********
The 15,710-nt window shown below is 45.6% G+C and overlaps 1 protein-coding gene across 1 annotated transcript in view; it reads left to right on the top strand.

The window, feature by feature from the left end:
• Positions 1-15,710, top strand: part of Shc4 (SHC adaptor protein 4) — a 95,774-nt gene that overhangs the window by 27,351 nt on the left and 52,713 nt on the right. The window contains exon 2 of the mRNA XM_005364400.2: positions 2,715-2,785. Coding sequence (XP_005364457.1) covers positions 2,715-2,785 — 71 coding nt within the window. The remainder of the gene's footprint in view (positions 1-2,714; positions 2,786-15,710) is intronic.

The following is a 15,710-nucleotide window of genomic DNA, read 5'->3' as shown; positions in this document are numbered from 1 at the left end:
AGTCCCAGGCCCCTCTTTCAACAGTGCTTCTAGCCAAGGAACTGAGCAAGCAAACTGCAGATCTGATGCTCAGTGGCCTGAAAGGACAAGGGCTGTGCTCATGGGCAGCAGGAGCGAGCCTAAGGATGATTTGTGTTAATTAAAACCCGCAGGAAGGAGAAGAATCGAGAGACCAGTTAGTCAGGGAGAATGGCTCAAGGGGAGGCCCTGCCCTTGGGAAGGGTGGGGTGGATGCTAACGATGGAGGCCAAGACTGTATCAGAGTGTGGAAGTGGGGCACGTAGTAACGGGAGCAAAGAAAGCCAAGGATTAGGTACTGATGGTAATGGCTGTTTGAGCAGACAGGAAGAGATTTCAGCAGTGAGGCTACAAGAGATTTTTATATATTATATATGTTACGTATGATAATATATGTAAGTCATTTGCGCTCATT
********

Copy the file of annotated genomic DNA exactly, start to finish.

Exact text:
The 15,710-nt window shown below is 45.6% G+C and overlaps 1 protein-coding gene across 1 annotated transcript in view; it reads left to right on the top strand.

The window, feature by feature from the left end:
• Positions 1-15,710, top strand: part of Shc4 (SHC adaptor protein 4) — a 95,774-nt gene that overhangs the window by 27,351 nt on the left and 52,713 nt on the right. The window contains exon 2 of the mRNA XM_005364400.2: positions 2,715-2,785. Coding sequence (XP_005364457.1) covers positions 2,715-2,785 — 71 coding nt within the window. The remainder of the gene's footprint in view (positions 1-2,714; positions 2,786-15,710) is intronic.

The following is a 15,710-nucleotide window of genomic DNA, read 5'->3' as shown; positions in this document are numbered from 1 at the left end:
AGTCCCAGGCCCCTCTTTCAACAGTGCTTCTAGCCAAGGAACTGAGCAAGCAAACTGCAGATCTGATGCTCAGTGGCCTGAAAGGACAAGGGCTGTGCTCATGGGCAGCAGGAGCGAGCCTAAGGATGATTTGTGTTAATTAAAACCCGCAGGAAGGAGAAGAATCGAGAGACCAGTTAGTCAGGGAGAATGGCTCAAGGGGAGGCCCTGCCCTTGGGAAGGGTGGGGTGGATGCTAACGATGGAGGCCAAGACTGTATCAGAGTGTGGAAGTGGGGCACGTAGTAACGGGAGCAAAGAAAGCCAAGGATTAGGTACTGATGGTAATGGCTGTTTGAGCAGACAGGAAGAGATTTCAGCAGTGAGGCTACAAGAGATTTTTATATATTATATATGTTACGTATGATAATATATGTAAGTCATTTGCGCTCATT